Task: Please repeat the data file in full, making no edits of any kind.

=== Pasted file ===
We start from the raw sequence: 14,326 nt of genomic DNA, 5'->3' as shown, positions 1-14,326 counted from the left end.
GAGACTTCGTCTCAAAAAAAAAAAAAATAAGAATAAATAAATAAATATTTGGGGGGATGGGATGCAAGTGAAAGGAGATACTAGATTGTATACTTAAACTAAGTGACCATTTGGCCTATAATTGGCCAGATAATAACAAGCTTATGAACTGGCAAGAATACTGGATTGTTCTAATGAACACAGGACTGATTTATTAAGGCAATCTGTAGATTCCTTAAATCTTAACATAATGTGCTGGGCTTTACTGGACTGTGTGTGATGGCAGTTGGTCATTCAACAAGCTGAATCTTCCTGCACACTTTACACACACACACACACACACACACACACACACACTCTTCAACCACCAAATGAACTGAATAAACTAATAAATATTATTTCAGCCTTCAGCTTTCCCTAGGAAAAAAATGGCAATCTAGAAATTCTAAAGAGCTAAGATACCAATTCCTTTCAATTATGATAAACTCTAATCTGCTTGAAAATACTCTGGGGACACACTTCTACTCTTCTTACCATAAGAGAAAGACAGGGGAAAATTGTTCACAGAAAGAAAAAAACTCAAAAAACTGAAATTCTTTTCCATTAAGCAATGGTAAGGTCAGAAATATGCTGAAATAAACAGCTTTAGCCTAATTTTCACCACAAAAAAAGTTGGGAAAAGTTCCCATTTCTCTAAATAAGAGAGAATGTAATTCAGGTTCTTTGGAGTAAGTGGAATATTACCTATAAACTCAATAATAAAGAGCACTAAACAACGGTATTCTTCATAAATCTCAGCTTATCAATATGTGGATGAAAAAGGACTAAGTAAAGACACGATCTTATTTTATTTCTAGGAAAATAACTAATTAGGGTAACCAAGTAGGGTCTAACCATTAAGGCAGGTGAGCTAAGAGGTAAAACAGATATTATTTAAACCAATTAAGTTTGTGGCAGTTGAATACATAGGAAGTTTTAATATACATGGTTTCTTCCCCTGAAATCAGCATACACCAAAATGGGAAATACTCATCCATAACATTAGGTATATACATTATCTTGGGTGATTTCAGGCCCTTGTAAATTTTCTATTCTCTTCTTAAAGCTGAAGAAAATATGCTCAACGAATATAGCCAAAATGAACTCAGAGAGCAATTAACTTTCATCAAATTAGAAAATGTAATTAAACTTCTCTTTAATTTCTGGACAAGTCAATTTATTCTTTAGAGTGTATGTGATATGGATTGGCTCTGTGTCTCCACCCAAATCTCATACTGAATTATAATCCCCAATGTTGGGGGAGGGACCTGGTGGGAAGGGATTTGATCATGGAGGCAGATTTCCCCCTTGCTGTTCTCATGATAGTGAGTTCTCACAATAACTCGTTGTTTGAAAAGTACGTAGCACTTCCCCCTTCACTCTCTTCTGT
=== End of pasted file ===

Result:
We start from the raw sequence: 14,326 nt of genomic DNA, 5'->3' as shown, positions 1-14,326 counted from the left end.
GAGACTTCGTCTCAAAAAAAAAAAAAATAAGAATAAATAAATAAATATTTGGGGGGATGGGATGCAAGTGAAAGGAGATACTAGATTGTATACTTAAACTAAGTGACCATTTGGCCTATAATTGGCCAGATAATAACAAGCTTATGAACTGGCAAGAATACTGGATTGTTCTAATGAACACAGGACTGATTTATTAAGGCAATCTGTAGATTCCTTAAATCTTAACATAATGTGCTGGGCTTTACTGGACTGTGTGTGATGGCAGTTGGTCATTCAACAAGCTGAATCTTCCTGCACACTTTACACACACACACACACACACACACACACACACACTCTTCAACCACCAAATGAACTGAATAAACTAATAAATATTATTTCAGCCTTCAGCTTTCCCTAGGAAAAAAATGGCAATCTAGAAATTCTAAAGAGCTAAGATACCAATTCCTTTCAATTATGATAAACTCTAATCTGCTTGAAAATACTCTGGGGACACACTTCTACTCTTCTTACCATAAGAGAAAGACAGGGGAAAATTGTTCACAGAAAGAAAAAAACTCAAAAAACTGAAATTCTTTTCCATTAAGCAATGGTAAGGTCAGAAATATGCTGAAATAAACAGCTTTAGCCTAATTTTCACCACAAAAAAAGTTGGGAAAAGTTCCCATTTCTCTAAATAAGAGAGAATGTAATTCAGGTTCTTTGGAGTAAGTGGAATATTACCTATAAACTCAATAATAAAGAGCACTAAACAACGGTATTCTTCATAAATCTCAGCTTATCAATATGTGGATGAAAAAGGACTAAGTAAAGACACGATCTTATTTTATTTCTAGGAAAATAACTAATTAGGGTAACCAAGTAGGGTCTAACCATTAAGGCAGGTGAGCTAAGAGGTAAAACAGATATTATTTAAACCAATTAAGTTTGTGGCAGTTGAATACATAGGAAGTTTTAATATACATGGTTTCTTCCCCTGAAATCAGCATACACCAAAATGGGAAATACTCATCCATAACATTAGGTATATACATTATCTTGGGTGATTTCAGGCCCTTGTAAATTTTCTATTCTCTTCTTAAAGCTGAAGAAAATATGCTCAACGAATATAGCCAAAATGAACTCAGAGAGCAATTAACTTTCATCAAATTAGAAAATGTAATTAAACTTCTCTTTAATTTCTGGACAAGTCAATTTATTCTTTAGAGTGTATGTGATATGGATTGGCTCTGTGTCTCCACCCAAATCTCATACTGAATTATAATCCCCAATGTTGGGGGAGGGACCTGGTGGGAAGGGATTTGATCATGGAGGCAGATTTCCCCCTTGCTGTTCTCATGATAGTGAGTTCTCACAATAACTCGTTGTTTGAAAAGTACGTAGCACTTCCCCCTTCACTCTCTTCTGT